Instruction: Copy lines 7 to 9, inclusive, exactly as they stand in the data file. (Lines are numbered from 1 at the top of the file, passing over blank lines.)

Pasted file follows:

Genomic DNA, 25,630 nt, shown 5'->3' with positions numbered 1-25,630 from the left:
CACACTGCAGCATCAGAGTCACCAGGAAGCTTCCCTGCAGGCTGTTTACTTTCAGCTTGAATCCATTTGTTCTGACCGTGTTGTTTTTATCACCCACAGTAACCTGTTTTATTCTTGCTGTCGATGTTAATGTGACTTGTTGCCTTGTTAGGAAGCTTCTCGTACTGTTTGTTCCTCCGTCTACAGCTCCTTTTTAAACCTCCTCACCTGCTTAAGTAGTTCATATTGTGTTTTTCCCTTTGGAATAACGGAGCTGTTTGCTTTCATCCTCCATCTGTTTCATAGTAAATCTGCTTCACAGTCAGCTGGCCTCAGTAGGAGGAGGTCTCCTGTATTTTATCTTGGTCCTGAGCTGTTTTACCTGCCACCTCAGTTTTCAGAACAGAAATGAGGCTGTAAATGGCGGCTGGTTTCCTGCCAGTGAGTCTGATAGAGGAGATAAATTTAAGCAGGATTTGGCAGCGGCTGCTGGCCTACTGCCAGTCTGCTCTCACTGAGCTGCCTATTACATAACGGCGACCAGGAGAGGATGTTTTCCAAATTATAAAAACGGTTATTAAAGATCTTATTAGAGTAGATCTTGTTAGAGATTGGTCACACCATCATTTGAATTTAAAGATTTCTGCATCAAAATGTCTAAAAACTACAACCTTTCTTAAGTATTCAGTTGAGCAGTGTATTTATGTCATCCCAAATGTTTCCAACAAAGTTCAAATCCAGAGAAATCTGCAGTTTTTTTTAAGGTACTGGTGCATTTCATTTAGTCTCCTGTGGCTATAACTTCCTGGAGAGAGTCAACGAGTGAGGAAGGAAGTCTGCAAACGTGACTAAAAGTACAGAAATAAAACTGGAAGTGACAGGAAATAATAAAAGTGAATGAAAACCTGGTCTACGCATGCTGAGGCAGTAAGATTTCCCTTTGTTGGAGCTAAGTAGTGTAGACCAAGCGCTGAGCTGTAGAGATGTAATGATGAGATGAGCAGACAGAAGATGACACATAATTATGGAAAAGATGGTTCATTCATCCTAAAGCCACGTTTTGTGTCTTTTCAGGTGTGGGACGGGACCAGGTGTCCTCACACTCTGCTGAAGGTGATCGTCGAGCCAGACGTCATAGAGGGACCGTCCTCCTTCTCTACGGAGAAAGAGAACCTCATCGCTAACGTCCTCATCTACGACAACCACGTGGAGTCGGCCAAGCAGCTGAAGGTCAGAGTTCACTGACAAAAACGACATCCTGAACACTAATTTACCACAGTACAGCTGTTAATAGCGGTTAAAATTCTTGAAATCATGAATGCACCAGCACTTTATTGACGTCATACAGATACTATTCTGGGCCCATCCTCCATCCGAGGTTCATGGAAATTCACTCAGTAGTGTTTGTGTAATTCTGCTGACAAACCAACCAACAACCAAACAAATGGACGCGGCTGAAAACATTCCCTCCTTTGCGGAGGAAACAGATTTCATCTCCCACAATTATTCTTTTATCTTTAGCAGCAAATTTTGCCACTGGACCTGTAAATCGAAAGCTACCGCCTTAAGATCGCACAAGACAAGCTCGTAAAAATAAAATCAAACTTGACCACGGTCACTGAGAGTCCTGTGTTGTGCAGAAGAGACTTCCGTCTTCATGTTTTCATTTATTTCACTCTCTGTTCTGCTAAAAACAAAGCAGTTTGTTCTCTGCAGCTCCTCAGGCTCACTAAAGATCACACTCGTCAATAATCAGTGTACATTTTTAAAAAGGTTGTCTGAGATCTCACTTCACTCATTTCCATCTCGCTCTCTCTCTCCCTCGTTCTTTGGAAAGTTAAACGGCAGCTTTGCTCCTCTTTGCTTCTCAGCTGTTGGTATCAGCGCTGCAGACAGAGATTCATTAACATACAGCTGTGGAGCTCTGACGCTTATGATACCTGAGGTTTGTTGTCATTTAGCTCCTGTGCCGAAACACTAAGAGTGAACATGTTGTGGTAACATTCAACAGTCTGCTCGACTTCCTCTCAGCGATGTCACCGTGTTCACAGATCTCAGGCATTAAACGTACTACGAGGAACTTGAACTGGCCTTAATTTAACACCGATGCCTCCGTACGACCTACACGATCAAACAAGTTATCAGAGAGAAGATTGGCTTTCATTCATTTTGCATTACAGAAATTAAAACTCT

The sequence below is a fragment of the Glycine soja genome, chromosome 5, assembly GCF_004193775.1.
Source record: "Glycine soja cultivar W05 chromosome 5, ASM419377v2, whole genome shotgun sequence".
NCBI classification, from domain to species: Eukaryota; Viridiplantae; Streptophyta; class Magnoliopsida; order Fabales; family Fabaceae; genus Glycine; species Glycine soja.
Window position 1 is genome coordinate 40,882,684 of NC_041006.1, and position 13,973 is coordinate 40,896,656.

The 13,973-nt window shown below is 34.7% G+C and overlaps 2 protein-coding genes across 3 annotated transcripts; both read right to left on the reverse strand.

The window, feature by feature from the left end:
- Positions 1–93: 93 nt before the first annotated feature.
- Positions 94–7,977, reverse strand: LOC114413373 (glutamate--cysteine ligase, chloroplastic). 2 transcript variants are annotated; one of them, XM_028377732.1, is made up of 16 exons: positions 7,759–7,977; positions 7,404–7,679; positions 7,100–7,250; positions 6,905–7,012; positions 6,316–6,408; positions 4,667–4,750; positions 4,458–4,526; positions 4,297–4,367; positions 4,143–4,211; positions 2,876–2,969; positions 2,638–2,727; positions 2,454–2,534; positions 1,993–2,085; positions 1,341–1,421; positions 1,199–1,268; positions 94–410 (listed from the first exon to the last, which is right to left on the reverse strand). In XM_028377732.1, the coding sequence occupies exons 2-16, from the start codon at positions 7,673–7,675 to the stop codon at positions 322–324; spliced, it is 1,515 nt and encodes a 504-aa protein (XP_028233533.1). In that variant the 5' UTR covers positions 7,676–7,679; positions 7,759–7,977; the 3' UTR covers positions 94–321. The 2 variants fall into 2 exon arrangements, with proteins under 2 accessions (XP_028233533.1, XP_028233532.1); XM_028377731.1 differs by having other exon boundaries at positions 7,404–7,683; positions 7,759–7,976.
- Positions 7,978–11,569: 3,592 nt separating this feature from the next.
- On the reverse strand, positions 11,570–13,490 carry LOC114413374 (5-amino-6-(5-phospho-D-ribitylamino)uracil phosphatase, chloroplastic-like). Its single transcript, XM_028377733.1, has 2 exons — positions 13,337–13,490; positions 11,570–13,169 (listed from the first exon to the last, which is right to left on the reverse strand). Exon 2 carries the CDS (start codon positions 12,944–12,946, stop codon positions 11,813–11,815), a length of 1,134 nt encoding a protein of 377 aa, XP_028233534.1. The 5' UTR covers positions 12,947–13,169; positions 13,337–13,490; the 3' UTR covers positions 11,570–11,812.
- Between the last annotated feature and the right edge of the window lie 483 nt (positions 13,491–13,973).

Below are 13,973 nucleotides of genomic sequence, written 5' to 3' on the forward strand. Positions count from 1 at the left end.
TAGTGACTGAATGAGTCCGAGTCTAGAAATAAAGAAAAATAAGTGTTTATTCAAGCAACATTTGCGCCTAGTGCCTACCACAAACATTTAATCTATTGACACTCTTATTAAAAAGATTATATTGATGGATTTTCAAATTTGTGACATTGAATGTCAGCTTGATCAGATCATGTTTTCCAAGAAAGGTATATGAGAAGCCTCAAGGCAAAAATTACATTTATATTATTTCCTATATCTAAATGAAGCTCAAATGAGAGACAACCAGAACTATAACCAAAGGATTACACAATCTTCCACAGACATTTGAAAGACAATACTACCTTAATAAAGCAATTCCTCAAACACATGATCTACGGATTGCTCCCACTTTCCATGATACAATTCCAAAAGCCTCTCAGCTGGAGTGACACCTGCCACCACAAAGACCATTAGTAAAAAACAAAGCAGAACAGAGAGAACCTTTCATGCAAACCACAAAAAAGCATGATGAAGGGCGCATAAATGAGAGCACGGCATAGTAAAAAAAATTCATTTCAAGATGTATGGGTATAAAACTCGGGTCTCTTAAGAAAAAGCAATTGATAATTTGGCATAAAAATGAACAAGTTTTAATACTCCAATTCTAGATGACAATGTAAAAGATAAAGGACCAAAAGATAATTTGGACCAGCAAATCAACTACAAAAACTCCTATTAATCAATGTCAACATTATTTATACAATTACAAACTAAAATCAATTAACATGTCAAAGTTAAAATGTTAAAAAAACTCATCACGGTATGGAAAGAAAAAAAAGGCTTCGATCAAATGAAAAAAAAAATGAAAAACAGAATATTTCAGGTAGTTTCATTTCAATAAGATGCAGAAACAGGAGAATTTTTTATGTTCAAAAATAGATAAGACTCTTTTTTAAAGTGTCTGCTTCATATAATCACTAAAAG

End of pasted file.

The 13,973-nt window shown below is 34.7% G+C and overlaps 2 protein-coding genes across 3 annotated transcripts; both read right to left on the reverse strand.

The window, feature by feature from the left end:
- Positions 1–93: 93 nt before the first annotated feature.